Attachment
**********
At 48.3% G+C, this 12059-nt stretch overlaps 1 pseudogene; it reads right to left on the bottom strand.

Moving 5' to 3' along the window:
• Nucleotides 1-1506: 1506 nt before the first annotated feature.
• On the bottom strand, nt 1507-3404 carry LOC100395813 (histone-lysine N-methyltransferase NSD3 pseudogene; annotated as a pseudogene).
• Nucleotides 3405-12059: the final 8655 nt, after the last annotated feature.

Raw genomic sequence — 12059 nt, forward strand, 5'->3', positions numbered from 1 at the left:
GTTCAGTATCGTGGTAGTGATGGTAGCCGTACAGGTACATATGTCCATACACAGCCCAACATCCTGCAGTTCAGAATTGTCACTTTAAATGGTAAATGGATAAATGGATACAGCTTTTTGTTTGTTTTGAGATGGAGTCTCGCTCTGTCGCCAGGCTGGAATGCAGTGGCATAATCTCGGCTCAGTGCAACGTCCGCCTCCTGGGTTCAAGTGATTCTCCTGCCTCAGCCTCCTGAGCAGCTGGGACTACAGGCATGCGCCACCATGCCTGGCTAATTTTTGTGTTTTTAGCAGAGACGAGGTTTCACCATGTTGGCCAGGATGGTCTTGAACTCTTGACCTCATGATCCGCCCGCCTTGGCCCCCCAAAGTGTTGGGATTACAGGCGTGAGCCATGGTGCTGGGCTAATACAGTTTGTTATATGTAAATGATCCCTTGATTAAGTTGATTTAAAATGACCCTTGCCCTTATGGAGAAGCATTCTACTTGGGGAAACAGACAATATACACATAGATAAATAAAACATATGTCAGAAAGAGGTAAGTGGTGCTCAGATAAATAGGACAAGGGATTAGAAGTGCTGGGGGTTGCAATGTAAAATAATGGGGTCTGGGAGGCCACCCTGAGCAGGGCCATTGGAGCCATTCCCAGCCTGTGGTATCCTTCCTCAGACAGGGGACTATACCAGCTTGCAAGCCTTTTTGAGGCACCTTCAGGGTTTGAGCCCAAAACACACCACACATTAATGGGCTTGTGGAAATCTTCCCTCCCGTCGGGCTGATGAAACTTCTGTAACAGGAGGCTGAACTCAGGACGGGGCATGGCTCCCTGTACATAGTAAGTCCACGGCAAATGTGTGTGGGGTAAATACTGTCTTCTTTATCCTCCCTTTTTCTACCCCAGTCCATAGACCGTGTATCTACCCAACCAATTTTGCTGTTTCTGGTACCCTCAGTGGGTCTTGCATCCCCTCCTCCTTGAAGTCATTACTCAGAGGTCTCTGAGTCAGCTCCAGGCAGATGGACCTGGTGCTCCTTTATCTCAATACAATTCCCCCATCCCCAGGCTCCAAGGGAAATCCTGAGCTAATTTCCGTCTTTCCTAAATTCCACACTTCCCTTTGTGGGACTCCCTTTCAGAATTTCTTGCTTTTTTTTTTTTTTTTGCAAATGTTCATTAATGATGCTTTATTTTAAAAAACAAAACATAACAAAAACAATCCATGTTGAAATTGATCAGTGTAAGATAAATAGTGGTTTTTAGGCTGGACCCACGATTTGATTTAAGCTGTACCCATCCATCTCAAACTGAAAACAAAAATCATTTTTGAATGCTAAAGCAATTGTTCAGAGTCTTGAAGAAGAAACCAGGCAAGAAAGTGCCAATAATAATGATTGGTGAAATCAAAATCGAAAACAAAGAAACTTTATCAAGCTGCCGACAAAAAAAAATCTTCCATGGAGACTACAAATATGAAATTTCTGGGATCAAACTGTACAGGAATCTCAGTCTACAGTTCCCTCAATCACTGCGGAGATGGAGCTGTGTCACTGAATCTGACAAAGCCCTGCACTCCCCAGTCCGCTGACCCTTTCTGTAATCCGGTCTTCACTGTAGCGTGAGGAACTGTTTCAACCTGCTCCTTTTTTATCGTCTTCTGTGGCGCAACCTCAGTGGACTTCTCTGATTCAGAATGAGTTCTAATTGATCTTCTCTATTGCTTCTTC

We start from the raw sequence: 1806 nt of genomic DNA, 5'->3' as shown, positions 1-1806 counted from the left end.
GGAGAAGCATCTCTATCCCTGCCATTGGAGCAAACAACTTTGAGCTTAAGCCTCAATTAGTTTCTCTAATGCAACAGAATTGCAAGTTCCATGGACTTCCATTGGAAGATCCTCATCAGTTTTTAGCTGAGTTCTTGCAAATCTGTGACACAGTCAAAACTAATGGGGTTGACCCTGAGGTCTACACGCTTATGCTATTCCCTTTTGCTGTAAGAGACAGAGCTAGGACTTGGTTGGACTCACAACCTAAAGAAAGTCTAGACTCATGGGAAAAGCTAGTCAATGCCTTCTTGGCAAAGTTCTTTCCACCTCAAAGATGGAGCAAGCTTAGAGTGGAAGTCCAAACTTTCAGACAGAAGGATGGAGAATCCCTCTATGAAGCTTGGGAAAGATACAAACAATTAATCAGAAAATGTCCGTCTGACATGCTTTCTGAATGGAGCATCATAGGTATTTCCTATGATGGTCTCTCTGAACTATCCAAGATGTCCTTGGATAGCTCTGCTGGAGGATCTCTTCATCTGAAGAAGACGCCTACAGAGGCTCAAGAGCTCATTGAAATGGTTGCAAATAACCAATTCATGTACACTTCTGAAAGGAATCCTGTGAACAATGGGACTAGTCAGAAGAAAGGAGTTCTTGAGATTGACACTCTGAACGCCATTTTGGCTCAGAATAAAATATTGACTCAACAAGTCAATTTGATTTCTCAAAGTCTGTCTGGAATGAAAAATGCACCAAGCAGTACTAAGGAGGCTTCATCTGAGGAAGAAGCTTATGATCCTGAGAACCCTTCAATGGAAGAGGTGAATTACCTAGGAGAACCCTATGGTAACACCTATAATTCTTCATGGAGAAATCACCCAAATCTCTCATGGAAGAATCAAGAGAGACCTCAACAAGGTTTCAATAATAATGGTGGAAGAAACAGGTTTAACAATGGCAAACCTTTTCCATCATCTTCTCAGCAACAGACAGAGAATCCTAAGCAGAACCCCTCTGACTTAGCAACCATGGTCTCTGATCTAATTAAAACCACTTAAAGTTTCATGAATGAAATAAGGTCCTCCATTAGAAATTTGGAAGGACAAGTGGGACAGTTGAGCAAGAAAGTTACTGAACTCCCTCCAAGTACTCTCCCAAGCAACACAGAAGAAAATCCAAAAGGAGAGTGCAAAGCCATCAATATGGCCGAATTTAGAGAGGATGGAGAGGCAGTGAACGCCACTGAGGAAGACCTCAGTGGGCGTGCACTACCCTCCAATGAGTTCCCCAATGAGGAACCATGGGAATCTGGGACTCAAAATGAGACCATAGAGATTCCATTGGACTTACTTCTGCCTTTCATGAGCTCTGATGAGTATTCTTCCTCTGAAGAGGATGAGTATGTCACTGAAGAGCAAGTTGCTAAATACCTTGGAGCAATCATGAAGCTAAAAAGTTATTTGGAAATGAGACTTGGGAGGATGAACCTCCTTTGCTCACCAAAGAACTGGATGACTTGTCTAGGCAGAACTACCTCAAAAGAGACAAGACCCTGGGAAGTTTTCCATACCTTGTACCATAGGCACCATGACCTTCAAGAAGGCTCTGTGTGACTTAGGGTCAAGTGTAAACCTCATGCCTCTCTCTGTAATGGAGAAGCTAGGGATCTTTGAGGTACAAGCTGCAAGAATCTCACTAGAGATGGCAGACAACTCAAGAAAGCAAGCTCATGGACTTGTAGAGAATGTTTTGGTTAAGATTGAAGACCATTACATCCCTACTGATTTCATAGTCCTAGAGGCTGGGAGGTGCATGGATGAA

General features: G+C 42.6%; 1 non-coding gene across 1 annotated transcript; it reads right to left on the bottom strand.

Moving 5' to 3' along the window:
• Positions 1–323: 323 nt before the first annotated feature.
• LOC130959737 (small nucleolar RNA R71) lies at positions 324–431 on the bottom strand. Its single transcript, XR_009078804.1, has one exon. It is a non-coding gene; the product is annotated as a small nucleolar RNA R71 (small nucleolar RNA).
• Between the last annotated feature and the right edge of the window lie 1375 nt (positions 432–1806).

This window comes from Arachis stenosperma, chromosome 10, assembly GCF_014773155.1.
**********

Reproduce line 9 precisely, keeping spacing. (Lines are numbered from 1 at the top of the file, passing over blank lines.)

GGAGAAGCATCTCTATCCCTGCCATTGGAGCAAACAACTTTGAGCTTAAGCCTCAATTAGTTTCTCTAATGCAACAGAATTGCAAGTTCCATGGACTTCCATTGGAAGATCCTCATCAGTTTTTAGCTGAGTTCTTGCAAATCTGTGACACAGTCAAAACTAATGGGGTTGACCCTGAGGTCTACACGCTTATGCTATTCCCTTTTGCTGTAAGAGACAGAGCTAGGACTTGGTTGGACTCACAACCTAAAGAAAGTCTAGACTCATGGGAAAAGCTAGTCAATGCCTTCTTGGCAAAGTTCTTTCCACCTCAAAGATGGAGCAAGCTTAGAGTGGAAGTCCAAACTTTCAGACAGAAGGATGGAGAATCCCTCTATGAAGCTTGGGAAAGATACAAACAATTAATCAGAAAATGTCCGTCTGACATGCTTTCTGAATGGAGCATCATAGGTATTTCCTATGATGGTCTCTCTGAACTATCCAAGATGTCCTTGGATAGCTCTGCTGGAGGATCTCTTCATCTGAAGAAGACGCCTACAGAGGCTCAAGAGCTCATTGAAATGGTTGCAAATAACCAATTCATGTACACTTCTGAAAGGAATCCTGTGAACAATGGGACTAGTCAGAAGAAAGGAGTTCTTGAGATTGACACTCTGAACGCCATTTTGGCTCAGAATAAAATATTGACTCAACAAGTCAATTTGATTTCTCAAAGTCTGTCTGGAATGAAAAATGCACCAAGCAGTACTAAGGAGGCTTCATCTGAGGAAGAAGCTTATGATCCTGAGAACCCTTCAATGGAAGAGGTGAATTACCTAGGAGAACCCTATGGTAACACCTATAATTCTTCATGGAGAAATCACCCAAATCTCTCATGGAAGAATCAAGAGAGACCTCAACAAGGTTTCAATAATAATGGTGGAAGAAACAGGTTTAACAATGGCAAACCTTTTCCATCATCTTCTCAGCAACAGACAGAGAATCCTAAGCAGAACCCCTCTGACTTAGCAACCATGGTCTCTGATCTAATTAAAACCACTTAAAGTTTCATGAATGAAATAAGGTCCTCCATTAGAAATTTGGAAGGACAAGTGGGACAGTTGAGCAAGAAAGTTACTGAACTCCCTCCAAGTACTCTCCCAAGCAACACAGAAGAAAATCCAAAAGGAGAGTGCAAAGCCATCAATATGGCCGAATTTAGAGAGGATGGAGAGGCAGTGAACGCCACTGAGGAAGACCTCAGTGGGCGTGCACTACCCTCCAATGAGTTCCCCAATGAGGAACCATGGGAATCTGGGACTCAAAATGAGACCATAGAGATTCCATTGGACTTACTTCTGCCTTTCATGAGCTCTGATGAGTATTCTTCCTCTGAAGAGGATGAGTATGTCACTGAAGAGCAAGTTGCTAAATACCTTGGAGCAATCATGAAGCTAAAAAGTTATTTGGAAATGAGACTTGGGAGGATGAACCTCCTTTGCTCACCAAAGAACTGGATGACTTGTCTAGGCAGAACTACCTCAAAAGAGACAAGACCCTGGGAAGTTTTCCATACCTTGTACCATAGGCACCATGACCTTCAAGAAGGCTCTGTGTGACTTAGGGTCAAGTGTAAACCTCATGCCTCTCTCTGTAATGGAGAAGCTAGGGATCTTTGAGGTACAAGCTGCAAGAATCTCACTAGAGATGGCAGACAACTCAAGAAAGCAAGCTCATGGACTTGTAGAGAATGTTTTGGTTAAGATTGAAGACCATTACATCCCTACTGATTTCATAGTCCTAGAGGCTGGGAGGTGCATGGATGAA